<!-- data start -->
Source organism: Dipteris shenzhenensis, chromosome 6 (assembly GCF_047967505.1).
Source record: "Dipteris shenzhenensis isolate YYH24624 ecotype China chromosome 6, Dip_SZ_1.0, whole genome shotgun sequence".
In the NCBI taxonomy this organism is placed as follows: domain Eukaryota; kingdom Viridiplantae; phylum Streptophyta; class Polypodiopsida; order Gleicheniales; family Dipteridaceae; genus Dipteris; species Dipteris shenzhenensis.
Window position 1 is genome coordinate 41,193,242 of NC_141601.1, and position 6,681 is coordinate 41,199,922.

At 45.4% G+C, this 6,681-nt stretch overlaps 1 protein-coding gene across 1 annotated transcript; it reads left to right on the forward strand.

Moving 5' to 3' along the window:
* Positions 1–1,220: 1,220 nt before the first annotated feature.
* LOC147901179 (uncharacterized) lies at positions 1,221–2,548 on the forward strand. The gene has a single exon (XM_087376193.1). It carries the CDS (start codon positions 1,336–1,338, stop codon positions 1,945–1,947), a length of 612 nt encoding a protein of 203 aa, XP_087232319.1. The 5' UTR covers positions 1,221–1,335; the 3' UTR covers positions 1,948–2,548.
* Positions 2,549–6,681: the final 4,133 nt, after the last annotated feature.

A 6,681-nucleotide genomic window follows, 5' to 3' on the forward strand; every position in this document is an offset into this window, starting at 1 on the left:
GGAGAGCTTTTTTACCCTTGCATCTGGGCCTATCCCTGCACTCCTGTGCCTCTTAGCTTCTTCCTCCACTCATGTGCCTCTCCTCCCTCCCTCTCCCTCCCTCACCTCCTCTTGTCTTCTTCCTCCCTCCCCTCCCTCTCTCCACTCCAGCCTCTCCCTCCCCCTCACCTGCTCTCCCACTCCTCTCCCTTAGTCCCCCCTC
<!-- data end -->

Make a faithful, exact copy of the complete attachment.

Source organism: Dipteris shenzhenensis, chromosome 6 (assembly GCF_047967505.1).
Source record: "Dipteris shenzhenensis isolate YYH24624 ecotype China chromosome 6, Dip_SZ_1.0, whole genome shotgun sequence".
In the NCBI taxonomy this organism is placed as follows: domain Eukaryota; kingdom Viridiplantae; phylum Streptophyta; class Polypodiopsida; order Gleicheniales; family Dipteridaceae; genus Dipteris; species Dipteris shenzhenensis.
Window position 1 is genome coordinate 41,193,242 of NC_141601.1, and position 6,681 is coordinate 41,199,922.

At 45.4% G+C, this 6,681-nt stretch overlaps 1 protein-coding gene across 1 annotated transcript; it reads left to right on the forward strand.

Moving 5' to 3' along the window:
* Positions 1–1,220: 1,220 nt before the first annotated feature.
* LOC147901179 (uncharacterized) lies at positions 1,221–2,548 on the forward strand. The gene has a single exon (XM_087376193.1). It carries the CDS (start codon positions 1,336–1,338, stop codon positions 1,945–1,947), a length of 612 nt encoding a protein of 203 aa, XP_087232319.1. The 5' UTR covers positions 1,221–1,335; the 3' UTR covers positions 1,948–2,548.
* Positions 2,549–6,681: the final 4,133 nt, after the last annotated feature.

A 6,681-nucleotide genomic window follows, 5' to 3' on the forward strand; every position in this document is an offset into this window, starting at 1 on the left:
GGAGAGCTTTTTTACCCTTGCATCTGGGCCTATCCCTGCACTCCTGTGCCTCTTAGCTTCTTCCTCCACTCATGTGCCTCTCCTCCCTCCCTCTCCCTCCCTCACCTCCTCTTGTCTTCTTCCTCCCTCCCCTCCCTCTCTCCACTCCAGCCTCTCCCTCCCCCTCACCTGCTCTCCCACTCCTCTCCCTTAGTCCCCCCTC